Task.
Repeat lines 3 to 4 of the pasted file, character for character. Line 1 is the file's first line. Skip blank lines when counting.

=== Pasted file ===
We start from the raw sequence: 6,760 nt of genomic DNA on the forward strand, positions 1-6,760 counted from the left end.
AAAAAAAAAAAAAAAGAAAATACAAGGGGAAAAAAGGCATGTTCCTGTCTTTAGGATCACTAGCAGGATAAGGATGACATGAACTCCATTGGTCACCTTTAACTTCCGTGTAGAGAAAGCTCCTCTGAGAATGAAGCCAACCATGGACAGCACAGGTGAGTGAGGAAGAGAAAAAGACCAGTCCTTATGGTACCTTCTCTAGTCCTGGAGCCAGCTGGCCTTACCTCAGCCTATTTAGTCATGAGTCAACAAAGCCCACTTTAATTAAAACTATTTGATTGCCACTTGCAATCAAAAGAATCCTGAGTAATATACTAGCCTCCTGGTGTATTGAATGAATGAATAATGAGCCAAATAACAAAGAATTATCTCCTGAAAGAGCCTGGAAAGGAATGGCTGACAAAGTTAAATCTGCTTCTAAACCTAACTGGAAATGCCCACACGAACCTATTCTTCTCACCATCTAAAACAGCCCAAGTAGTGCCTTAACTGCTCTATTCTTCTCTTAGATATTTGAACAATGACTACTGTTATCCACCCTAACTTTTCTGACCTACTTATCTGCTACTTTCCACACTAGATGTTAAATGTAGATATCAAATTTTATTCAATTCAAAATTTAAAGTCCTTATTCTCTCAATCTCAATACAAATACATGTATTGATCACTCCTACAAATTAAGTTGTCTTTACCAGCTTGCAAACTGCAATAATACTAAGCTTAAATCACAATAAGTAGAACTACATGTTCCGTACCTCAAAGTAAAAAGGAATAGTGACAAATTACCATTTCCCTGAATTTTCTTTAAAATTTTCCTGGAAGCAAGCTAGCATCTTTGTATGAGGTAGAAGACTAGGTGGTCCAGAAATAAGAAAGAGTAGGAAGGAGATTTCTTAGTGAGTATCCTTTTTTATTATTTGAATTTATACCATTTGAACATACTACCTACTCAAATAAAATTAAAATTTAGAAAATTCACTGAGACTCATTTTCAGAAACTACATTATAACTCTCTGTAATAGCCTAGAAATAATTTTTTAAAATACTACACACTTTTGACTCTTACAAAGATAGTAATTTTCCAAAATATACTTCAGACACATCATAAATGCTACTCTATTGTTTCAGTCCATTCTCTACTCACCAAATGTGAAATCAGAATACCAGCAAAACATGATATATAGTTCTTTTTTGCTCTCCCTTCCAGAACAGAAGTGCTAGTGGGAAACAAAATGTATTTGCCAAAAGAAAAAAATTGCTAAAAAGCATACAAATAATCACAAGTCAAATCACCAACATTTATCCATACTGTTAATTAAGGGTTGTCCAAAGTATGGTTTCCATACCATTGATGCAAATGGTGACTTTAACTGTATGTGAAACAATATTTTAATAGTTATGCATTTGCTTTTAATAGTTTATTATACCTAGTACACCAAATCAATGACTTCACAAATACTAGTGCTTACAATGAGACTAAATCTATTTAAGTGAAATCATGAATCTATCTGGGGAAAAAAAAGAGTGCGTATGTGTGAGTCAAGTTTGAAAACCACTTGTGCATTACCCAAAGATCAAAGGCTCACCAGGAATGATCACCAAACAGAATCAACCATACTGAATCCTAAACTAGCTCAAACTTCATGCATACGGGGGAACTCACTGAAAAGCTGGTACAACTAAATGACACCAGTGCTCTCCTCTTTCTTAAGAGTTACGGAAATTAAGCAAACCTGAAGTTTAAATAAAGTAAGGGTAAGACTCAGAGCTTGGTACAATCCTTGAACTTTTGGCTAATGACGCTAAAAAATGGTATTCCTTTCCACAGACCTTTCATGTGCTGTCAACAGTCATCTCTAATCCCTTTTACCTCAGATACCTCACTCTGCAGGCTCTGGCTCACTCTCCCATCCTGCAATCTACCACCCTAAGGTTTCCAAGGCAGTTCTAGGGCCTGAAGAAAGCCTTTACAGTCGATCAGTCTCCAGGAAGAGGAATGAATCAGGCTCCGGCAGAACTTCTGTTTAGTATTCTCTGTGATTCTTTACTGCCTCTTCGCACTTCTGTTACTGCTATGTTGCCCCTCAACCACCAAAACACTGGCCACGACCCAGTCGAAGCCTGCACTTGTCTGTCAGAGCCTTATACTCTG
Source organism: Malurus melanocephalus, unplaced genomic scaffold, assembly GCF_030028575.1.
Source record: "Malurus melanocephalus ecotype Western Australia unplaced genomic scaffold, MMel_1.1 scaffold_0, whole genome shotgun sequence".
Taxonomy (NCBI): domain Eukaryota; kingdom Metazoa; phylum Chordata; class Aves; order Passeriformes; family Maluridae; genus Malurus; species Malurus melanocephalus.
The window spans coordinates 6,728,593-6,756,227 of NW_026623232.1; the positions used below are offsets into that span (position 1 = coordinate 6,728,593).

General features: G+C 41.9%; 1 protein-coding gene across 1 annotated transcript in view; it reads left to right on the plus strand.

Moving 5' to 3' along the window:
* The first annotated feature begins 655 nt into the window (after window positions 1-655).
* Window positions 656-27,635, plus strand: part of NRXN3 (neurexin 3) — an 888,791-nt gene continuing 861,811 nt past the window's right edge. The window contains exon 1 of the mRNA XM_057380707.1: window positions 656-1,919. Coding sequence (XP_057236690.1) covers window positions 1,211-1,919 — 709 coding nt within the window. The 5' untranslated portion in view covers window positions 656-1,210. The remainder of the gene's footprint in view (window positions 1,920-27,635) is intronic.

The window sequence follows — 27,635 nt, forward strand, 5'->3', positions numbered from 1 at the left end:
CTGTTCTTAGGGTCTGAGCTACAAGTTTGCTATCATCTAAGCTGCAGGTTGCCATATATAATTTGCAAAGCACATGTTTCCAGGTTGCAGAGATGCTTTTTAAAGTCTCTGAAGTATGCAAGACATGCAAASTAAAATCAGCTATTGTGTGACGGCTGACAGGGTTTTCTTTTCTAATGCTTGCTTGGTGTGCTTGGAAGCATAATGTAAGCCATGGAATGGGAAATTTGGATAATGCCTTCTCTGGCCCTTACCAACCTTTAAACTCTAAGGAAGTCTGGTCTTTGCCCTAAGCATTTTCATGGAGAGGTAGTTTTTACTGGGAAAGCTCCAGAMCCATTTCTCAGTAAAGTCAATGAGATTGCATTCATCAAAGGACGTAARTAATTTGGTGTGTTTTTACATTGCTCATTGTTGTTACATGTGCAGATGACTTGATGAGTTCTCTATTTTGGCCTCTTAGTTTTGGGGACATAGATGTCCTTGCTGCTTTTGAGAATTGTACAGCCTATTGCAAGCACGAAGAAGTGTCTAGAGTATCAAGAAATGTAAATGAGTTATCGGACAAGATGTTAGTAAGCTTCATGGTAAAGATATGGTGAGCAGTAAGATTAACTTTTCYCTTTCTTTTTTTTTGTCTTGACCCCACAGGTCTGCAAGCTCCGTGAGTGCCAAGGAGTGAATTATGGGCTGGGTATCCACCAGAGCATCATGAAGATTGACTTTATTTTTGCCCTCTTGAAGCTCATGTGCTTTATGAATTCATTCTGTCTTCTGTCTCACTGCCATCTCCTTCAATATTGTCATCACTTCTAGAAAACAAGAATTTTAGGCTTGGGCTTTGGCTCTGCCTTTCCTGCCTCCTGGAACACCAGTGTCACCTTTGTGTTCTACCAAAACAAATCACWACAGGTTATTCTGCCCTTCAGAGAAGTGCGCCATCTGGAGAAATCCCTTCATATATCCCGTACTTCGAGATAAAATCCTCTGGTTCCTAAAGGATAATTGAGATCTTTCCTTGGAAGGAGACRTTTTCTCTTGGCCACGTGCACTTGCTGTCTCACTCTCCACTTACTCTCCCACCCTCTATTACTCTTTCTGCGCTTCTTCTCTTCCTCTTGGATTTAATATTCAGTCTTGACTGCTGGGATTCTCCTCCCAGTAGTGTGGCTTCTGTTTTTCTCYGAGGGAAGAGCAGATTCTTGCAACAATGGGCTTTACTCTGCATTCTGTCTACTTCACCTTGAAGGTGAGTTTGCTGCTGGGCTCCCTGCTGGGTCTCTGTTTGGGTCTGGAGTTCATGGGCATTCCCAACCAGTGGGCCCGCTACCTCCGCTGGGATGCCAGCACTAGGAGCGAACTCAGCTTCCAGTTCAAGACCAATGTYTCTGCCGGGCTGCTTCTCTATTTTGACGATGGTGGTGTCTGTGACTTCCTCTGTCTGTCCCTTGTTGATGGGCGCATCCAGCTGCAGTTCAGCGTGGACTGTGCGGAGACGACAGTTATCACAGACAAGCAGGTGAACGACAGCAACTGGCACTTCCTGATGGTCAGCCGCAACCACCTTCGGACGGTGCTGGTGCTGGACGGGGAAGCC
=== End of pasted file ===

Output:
Source organism: Malurus melanocephalus, unplaced genomic scaffold, assembly GCF_030028575.1.
Source record: "Malurus melanocephalus ecotype Western Australia unplaced genomic scaffold, MMel_1.1 scaffold_0, whole genome shotgun sequence".